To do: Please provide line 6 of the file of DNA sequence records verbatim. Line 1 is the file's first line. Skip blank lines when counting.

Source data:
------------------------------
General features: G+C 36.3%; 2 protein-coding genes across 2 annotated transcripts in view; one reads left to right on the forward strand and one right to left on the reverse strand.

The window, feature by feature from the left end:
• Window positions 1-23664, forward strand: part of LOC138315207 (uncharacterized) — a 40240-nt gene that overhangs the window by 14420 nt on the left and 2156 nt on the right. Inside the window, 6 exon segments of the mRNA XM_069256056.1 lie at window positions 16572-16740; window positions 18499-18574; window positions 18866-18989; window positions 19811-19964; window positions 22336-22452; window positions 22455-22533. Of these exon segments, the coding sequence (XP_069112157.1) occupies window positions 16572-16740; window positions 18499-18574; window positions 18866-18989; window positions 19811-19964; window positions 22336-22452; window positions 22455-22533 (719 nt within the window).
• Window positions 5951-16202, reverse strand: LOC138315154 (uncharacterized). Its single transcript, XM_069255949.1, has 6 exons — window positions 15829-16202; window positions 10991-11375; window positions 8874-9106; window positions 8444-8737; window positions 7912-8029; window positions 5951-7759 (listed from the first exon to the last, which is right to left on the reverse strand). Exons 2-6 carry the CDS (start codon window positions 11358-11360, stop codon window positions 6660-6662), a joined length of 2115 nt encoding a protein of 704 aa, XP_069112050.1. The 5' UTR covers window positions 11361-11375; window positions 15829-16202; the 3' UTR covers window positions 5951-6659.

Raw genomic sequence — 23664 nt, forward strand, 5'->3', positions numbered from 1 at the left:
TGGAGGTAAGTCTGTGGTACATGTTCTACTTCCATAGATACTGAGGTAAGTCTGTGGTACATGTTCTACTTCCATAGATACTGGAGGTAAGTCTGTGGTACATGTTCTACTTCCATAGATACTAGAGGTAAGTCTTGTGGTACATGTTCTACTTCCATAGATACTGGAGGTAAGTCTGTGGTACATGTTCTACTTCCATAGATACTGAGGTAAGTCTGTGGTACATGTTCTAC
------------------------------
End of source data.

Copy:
TGGAGGTAAGTCTGTGGTACATGTTCTACTTCCATAGATACTGAGGTAAGTCTGTGGTACATGTTCTACTTCCATAGATACTGGAGGTAAGTCTGTGGTACATGTTCTACTTCCATAGATACTAGAGGTAAGTCTTGTGGTACATGTTCTACTTCCATAGATACTGGAGGTAAGTCTGTGGTACATGTTCTACTTCCATAGATACTGAGGTAAGTCTGTGGTACATGTTCTAC